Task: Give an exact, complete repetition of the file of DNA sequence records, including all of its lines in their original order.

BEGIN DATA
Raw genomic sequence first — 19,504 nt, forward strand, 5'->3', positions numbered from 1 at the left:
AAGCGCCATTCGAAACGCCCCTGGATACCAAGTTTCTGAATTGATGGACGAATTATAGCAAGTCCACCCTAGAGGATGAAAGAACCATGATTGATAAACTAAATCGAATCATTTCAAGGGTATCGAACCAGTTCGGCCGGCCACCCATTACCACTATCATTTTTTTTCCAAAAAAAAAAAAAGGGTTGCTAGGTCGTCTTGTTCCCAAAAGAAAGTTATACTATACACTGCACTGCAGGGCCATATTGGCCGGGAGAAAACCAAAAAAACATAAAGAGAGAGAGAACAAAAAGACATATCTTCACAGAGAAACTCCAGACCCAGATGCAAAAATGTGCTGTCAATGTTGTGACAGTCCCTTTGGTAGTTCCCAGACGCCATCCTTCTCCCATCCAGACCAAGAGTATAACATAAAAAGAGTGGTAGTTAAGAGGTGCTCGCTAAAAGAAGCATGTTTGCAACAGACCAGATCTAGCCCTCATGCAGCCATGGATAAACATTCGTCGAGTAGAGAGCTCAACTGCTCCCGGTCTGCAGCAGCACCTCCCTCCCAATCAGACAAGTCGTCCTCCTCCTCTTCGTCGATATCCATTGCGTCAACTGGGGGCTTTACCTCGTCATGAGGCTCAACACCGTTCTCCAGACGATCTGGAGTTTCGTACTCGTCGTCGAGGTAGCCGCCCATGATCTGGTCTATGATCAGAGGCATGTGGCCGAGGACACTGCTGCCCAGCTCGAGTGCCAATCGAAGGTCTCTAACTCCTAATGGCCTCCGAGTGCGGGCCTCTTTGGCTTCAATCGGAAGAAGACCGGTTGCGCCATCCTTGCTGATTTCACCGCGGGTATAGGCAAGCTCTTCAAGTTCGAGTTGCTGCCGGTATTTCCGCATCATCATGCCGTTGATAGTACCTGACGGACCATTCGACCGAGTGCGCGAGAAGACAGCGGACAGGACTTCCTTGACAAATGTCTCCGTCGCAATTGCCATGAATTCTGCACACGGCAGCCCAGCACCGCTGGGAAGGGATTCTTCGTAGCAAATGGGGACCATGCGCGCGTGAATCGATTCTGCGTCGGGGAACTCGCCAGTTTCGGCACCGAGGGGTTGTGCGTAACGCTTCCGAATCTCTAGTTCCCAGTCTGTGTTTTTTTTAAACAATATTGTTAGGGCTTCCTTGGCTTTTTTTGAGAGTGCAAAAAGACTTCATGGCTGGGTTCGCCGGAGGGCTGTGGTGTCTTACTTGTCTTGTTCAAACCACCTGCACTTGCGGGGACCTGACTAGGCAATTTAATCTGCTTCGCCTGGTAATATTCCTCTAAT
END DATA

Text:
Raw genomic sequence first — 19,504 nt, forward strand, 5'->3', positions numbered from 1 at the left:
AAGCGCCATTCGAAACGCCCCTGGATACCAAGTTTCTGAATTGATGGACGAATTATAGCAAGTCCACCCTAGAGGATGAAAGAACCATGATTGATAAACTAAATCGAATCATTTCAAGGGTATCGAACCAGTTCGGCCGGCCACCCATTACCACTATCATTTTTTTTCCAAAAAAAAAAAAAGGGTTGCTAGGTCGTCTTGTTCCCAAAAGAAAGTTATACTATACACTGCACTGCAGGGCCATATTGGCCGGGAGAAAACCAAAAAAACATAAAGAGAGAGAGAACAAAAAGACATATCTTCACAGAGAAACTCCAGACCCAGATGCAAAAATGTGCTGTCAATGTTGTGACAGTCCCTTTGGTAGTTCCCAGACGCCATCCTTCTCCCATCCAGACCAAGAGTATAACATAAAAAGAGTGGTAGTTAAGAGGTGCTCGCTAAAAGAAGCATGTTTGCAACAGACCAGATCTAGCCCTCATGCAGCCATGGATAAACATTCGTCGAGTAGAGAGCTCAACTGCTCCCGGTCTGCAGCAGCACCTCCCTCCCAATCAGACAAGTCGTCCTCCTCCTCTTCGTCGATATCCATTGCGTCAACTGGGGGCTTTACCTCGTCATGAGGCTCAACACCGTTCTCCAGACGATCTGGAGTTTCGTACTCGTCGTCGAGGTAGCCGCCCATGATCTGGTCTATGATCAGAGGCATGTGGCCGAGGACACTGCTGCCCAGCTCGAGTGCCAATCGAAGGTCTCTAACTCCTAATGGCCTCCGAGTGCGGGCCTCTTTGGCTTCAATCGGAAGAAGACCGGTTGCGCCATCCTTGCTGATTTCACCGCGGGTATAGGCAAGCTCTTCAAGTTCGAGTTGCTGCCGGTATTTCCGCATCATCATGCCGTTGATAGTACCTGACGGACCATTCGACCGAGTGCGCGAGAAGACAGCGGACAGGACTTCCTTGACAAATGTCTCCGTCGCAATTGCCATGAATTCTGCACACGGCAGCCCAGCACCGCTGGGAAGGGATTCTTCGTAGCAAATGGGGACCATGCGCGCGTGAATCGATTCTGCGTCGGGGAACTCGCCAGTTTCGGCACCGAGGGGTTGTGCGTAACGCTTCCGAATCTCTAGTTCCCAGTCTGTGTTTTTTTTAAACAATATTGTTAGGGCTTCCTTGGCTTTTTTTGAGAGTGCAAAAAGACTTCATGGCTGGGTTCGCCGGAGGGCTGTGGTGTCTTACTTGTCTTGTTCAAACCACCTGCACTTGCGGGGACCTGACTAGGCAATTTAATCTGCTTCGCCTGGTAATATTCCTCTAAT